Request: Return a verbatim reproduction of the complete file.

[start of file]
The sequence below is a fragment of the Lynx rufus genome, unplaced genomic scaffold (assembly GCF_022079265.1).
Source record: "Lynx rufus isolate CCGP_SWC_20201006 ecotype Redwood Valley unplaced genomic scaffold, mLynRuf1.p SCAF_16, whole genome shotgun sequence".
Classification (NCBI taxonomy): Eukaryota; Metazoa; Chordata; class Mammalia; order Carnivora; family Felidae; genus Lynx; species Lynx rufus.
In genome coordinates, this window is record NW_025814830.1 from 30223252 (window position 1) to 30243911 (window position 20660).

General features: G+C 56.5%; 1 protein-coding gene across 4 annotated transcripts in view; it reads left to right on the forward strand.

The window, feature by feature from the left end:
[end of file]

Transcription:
The sequence below is a fragment of the Lynx rufus genome, unplaced genomic scaffold (assembly GCF_022079265.1).
Source record: "Lynx rufus isolate CCGP_SWC_20201006 ecotype Redwood Valley unplaced genomic scaffold, mLynRuf1.p SCAF_16, whole genome shotgun sequence".
Classification (NCBI taxonomy): Eukaryota; Metazoa; Chordata; class Mammalia; order Carnivora; family Felidae; genus Lynx; species Lynx rufus.
In genome coordinates, this window is record NW_025814830.1 from 30223252 (window position 1) to 30243911 (window position 20660).

General features: G+C 56.5%; 1 protein-coding gene across 4 annotated transcripts in view; it reads left to right on the forward strand.

The window, feature by feature from the left end: